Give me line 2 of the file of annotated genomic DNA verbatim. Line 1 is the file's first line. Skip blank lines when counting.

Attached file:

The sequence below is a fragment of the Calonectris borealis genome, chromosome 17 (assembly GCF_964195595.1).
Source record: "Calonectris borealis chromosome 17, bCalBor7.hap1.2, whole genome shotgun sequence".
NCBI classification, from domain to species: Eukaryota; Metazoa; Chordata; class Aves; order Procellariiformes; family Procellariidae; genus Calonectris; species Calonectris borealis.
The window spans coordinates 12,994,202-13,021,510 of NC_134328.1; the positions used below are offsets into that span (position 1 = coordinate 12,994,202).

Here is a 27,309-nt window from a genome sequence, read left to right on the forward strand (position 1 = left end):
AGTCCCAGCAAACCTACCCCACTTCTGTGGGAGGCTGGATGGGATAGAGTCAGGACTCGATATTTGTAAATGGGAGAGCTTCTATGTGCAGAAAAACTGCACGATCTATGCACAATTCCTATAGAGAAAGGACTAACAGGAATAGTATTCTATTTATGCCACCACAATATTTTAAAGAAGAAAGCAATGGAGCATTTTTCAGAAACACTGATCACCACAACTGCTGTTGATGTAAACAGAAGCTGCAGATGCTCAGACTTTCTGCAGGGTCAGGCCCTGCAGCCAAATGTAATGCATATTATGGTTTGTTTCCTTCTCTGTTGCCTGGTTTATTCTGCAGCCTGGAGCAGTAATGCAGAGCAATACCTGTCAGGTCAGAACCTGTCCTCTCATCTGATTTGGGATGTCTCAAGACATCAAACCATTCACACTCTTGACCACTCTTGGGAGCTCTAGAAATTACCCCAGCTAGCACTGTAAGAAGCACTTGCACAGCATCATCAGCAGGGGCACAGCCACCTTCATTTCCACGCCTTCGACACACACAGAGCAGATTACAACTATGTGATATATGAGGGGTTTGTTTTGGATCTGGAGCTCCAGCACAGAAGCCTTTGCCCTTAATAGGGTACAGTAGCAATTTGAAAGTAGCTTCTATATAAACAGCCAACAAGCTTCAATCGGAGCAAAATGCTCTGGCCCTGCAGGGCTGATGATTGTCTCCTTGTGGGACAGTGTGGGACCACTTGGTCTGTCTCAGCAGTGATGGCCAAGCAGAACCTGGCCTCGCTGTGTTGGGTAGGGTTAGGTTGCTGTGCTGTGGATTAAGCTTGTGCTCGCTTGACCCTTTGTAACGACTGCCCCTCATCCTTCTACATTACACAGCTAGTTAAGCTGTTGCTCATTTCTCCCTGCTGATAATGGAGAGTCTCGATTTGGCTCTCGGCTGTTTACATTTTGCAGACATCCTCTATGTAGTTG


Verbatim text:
Source record: "Calonectris borealis chromosome 17, bCalBor7.hap1.2, whole genome shotgun sequence".